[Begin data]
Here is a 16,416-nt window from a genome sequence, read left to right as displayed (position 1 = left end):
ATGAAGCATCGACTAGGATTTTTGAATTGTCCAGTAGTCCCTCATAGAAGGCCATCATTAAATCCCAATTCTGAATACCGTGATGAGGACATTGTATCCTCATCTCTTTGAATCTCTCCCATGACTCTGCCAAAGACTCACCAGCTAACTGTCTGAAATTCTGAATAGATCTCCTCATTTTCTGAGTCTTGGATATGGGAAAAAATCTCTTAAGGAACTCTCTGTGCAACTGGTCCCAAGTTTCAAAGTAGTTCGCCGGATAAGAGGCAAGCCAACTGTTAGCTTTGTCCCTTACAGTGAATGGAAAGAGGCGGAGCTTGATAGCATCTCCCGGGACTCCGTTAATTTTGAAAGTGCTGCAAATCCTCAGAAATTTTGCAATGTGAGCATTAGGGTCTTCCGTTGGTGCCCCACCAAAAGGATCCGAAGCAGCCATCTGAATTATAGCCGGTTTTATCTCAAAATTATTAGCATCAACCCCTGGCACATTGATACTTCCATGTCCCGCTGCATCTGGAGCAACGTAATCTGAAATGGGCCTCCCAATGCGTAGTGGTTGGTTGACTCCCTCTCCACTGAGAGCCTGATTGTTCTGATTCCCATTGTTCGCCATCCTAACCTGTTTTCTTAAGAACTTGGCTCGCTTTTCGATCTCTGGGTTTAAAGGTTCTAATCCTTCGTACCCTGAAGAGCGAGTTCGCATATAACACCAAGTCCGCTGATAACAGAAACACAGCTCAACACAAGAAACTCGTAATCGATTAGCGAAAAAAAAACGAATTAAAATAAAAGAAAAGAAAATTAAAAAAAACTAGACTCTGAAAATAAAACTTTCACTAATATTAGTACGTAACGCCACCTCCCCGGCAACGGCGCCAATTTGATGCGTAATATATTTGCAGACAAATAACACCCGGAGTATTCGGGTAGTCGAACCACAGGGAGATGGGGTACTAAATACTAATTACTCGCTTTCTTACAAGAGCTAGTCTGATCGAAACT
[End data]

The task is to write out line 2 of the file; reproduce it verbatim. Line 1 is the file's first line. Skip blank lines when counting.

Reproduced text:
ATGAAGCATCGACTAGGATTTTTGAATTGTCCAGTAGTCCCTCATAGAAGGCCATCATTAAATCCCAATTCTGAATACCGTGATGAGGACATTGTATCCTCATCTCTTTGAATCTCTCCCATGACTCTGCCAAAGACTCACCAGCTAACTGTCTGAAATTCTGAATAGATCTCCTCATTTTCTGAGTCTTGGATATGGGAAAAAATCTCTTAAGGAACTCTCTGTGCAACTGGTCCCAAGTTTCAAAGTAGTTCGCCGGATAAGAGGCAAGCCAACTGTTAGCTTTGTCCCTTACAGTGAATGGAAAGAGGCGGAGCTTGATAGCATCTCCCGGGACTCCGTTAATTTTGAAAGTGCTGCAAATCCTCAGAAATTTTGCAATGTGAGCATTAGGGTCTTCCGTTGGTGCCCCACCAAAAGGATCCGAAGCAGCCATCTGAATTATAGCCGGTTTTATCTCAAAATTATTAGCATCAACCCCTGGCACATTGATACTTCCATGTCCCGCTGCATCTGGAGCAACGTAATCTGAAATGGGCCTCCCAATGCGTAGTGGTTGGTTGACTCCCTCTCCACTGAGAGCCTGATTGTTCTGATTCCCATTGTTCGCCATCCTAACCTGTTTTCTTAAGAACTTGGCTCGCTTTTCGATCTCTGGGTTTAAAGGTTCTAATCCTTCGTACCCTGAAGAGCGAGTTCGCATATAACACCAAGTCCGCTGATAACAGAAACACAGCTCAACACAAGAAACTCGTAATCGATTAGCGAAAAAAAAACGAATTAAAATAAAAGAAAAGAAAATTAAAAAAAACTAGACTCTGAAAATAAAACTTTCACTAATATTAGTACGTAACGCCACCTCCCCGGCAACGGCGCCAATTTGATGCGTAATATATTTGCAGACAAATAACACCCGGAGTATTCGGGTAGTCGAACCACAGGGAGATGGGGTACTAAATACTAATTACTCGCTTTCTTACAAGAGCTAGTCTGATCGAAACT